Sequoia and Kings Canyon National Parks Institute Stage 2 Fire Restrictions
Effective July 28, 2014, the parks are in Stage 2 fire restrictions. See link below for more information. These restrictions will remain in place until further notice. More »
Road Construction Delays on Park Roads for 2014 Season
Expect occasional 15-minute to 1-hour delays in Sequoia and Kings Canyon National Parks on weekdays only (times vary), including delays to/from the General Sherman Tree, Crystal Cave, and Grant Grove. More »
Vehicle Length Limits in Sequoia National Park (if Entering/Exiting Hwy 198)
Planning to see the "Big Trees" in Sequoia National Park? If you enter/exit via Hwy. 198, and your vehicle is longer than 22 feet (combined length), please pay close attention to vehicle length advisories for your safety and the safety of others. More »
You May Have Trouble Calling Us
We are experiencing technical problems receiving incoming phone calls. We apologize for the inconvenience. Please send us an email to SEKI_Interpretation@nps.gov or check the "More" link for trip-planning information. More »
If you are visiting the parks, be aware that fire and smoke can be present at any time. Portions of the fire-adapted environments of Sequoia & Kings Canyon National Parks burn each year as they have for thousands of years. Depending on your preference, the presence of fire and smoke can be fascinating or disagreeable, or both!
Am I sensitive to smoke? If you are very sensitive to or bothered by smoke and your destination in the parks has current fire activity, the parks encourage you to visit an alternate location in Sequoia or Kings Canyon where you will be more comfortable. You can still learn about the role of fire from ranger-led programs or visitor center exhibits. For information on current activities, go to News Releases. For information on possible upcoming projects, go to Planned Projects. (Special Note: Aside from smoke, certain summertime weather conditions in these national parks cause unhealthy air quality because of ozone. For more information, go to Air Resources Overview.)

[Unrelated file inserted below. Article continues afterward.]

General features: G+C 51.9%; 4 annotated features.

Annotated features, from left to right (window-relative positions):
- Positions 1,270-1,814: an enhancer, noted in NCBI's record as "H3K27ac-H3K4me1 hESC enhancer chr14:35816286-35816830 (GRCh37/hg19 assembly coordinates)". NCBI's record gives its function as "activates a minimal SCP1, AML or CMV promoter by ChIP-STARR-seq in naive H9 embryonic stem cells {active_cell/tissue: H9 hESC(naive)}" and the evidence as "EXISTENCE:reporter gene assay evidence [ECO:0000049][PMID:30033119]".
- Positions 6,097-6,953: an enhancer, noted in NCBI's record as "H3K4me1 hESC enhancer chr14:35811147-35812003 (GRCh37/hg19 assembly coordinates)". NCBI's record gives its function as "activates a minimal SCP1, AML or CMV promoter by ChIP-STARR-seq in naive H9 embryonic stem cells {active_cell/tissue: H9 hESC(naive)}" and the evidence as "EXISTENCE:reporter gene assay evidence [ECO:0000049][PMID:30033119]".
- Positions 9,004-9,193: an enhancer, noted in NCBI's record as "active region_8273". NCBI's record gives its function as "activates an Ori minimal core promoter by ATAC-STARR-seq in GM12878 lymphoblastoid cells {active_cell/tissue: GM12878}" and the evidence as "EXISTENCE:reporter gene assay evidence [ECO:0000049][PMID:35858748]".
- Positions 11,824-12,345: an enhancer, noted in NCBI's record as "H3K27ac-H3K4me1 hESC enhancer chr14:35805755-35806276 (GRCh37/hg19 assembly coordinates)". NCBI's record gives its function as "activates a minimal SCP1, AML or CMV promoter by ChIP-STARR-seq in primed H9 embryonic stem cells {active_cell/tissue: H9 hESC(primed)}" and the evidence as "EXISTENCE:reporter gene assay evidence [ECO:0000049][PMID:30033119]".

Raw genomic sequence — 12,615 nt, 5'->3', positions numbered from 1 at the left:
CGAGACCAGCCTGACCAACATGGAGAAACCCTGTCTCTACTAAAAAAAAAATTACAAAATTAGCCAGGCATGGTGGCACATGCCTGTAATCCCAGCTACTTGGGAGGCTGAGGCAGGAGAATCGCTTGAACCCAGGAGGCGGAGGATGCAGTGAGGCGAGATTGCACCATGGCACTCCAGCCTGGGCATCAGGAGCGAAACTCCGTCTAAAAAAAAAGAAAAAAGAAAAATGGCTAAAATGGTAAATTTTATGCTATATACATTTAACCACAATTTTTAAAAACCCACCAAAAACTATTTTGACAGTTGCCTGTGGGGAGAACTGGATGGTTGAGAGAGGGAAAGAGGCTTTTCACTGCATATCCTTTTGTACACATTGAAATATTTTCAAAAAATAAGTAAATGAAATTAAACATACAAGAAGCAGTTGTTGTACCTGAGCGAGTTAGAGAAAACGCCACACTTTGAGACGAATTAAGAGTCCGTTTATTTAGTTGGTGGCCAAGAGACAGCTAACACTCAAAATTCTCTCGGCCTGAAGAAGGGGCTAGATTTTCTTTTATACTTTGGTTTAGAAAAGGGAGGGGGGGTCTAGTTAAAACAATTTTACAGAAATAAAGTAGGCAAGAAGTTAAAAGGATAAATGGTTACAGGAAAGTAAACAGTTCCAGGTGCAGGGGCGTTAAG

While fire is a very important process for maintaining healthy forest conditions, there is a challenging side effect: smoke. Fire managers are sensitive to the need for smoke management during fire operations since the parks host nearly 1.5 million visitors each year and share boundaries with numerous local communities.
While most fires do not cause serious smoke impacts for visitors or residents, it is inevitable that some smoke will be present. Exposure to this smoke can be reduced through actions by both park management and the public.
Smoke management in the parks consists of at least four different strategies. First, for prescribed fires, managers choose ignition days with unstable atmospheric conditions, which help disperse smoke. Second, the parks control smoke output by limiting the number of acres ignited per day. Third, using an experienced smoke technician, the parks monitor particulate levels using stationary and mobile equipment. And finally, the parks notify local residents and visitors prior to an ignition.
What the Public Can Do
With advanced notice, people can follow simple guidelines to reduce their exposure on smoky days:
Consult your physician if, after following these guidelines, you still experience discomfort while breathing.
Did You Know?
Sequoia National Park is the second-oldest national park in the United States. It was created by Congress on September 25, 1890. General Grant National Park (the area now called Grant Grove), was designated soon after. Only Yellowstone National Park, created in 1872, is older. More...